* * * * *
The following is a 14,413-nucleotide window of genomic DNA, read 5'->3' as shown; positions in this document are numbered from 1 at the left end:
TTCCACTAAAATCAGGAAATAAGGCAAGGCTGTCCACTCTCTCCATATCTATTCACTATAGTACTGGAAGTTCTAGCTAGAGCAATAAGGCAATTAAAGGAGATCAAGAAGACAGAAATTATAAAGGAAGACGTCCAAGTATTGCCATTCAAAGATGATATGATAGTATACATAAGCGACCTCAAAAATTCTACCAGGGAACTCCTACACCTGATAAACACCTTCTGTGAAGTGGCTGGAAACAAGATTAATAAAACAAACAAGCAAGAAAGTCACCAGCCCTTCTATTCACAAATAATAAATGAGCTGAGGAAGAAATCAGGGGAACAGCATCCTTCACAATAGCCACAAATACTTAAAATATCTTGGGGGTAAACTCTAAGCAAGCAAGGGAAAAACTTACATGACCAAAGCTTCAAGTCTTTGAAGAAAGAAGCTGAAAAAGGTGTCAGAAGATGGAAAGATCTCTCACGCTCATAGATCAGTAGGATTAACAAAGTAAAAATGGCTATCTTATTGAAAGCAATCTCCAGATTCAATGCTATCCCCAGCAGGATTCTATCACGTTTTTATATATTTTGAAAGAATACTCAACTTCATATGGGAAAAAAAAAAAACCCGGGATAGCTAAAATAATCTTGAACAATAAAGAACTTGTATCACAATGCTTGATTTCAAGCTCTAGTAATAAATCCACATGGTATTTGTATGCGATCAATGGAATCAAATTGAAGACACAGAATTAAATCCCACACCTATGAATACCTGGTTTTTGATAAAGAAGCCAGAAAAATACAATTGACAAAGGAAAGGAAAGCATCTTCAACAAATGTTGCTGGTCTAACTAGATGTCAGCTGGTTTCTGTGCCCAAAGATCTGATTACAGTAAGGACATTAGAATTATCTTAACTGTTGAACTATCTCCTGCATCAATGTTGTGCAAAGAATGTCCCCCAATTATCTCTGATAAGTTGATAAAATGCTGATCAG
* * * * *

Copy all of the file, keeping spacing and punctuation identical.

The following is a 14,413-nucleotide window of genomic DNA, read 5'->3' as shown; positions in this document are numbered from 1 at the left end:
TTCCACTAAAATCAGGAAATAAGGCAAGGCTGTCCACTCTCTCCATATCTATTCACTATAGTACTGGAAGTTCTAGCTAGAGCAATAAGGCAATTAAAGGAGATCAAGAAGACAGAAATTATAAAGGAAGACGTCCAAGTATTGCCATTCAAAGATGATATGATAGTATACATAAGCGACCTCAAAAATTCTACCAGGGAACTCCTACACCTGATAAACACCTTCTGTGAAGTGGCTGGAAACAAGATTAATAAAACAAACAAGCAAGAAAGTCACCAGCCCTTCTATTCACAAATAATAAATGAGCTGAGGAAGAAATCAGGGGAACAGCATCCTTCACAATAGCCACAAATACTTAAAATATCTTGGGGGTAAACTCTAAGCAAGCAAGGGAAAAACTTACATGACCAAAGCTTCAAGTCTTTGAAGAAAGAAGCTGAAAAAGGTGTCAGAAGATGGAAAGATCTCTCACGCTCATAGATCAGTAGGATTAACAAAGTAAAAATGGCTATCTTATTGAAAGCAATCTCCAGATTCAATGCTATCCCCAGCAGGATTCTATCACGTTTTTATATATTTTGAAAGAATACTCAACTTCATATGGGAAAAAAAAAAAACCCGGGATAGCTAAAATAATCTTGAACAATAAAGAACTTGTATCACAATGCTTGATTTCAAGCTCTAGTAATAAATCCACATGGTATTTGTATGCGATCAATGGAATCAAATTGAAGACACAGAATTAAATCCCACACCTATGAATACCTGGTTTTTGATAAAGAAGCCAGAAAAATACAATTGACAAAGGAAAGGAAAGCATCTTCAACAAATGTTGCTGGTCTAACTAGATGTCAGCTGGTTTCTGTGCCCAAAGATCTGATTACAGTAAGGACATTAGAATTATCTTAACTGTTGAACTATCTCCTGCATCAATGTTGTGCAAAGAATGTCCCCCAATTATCTCTGATAAGTTGATAAAATGCTGATCAG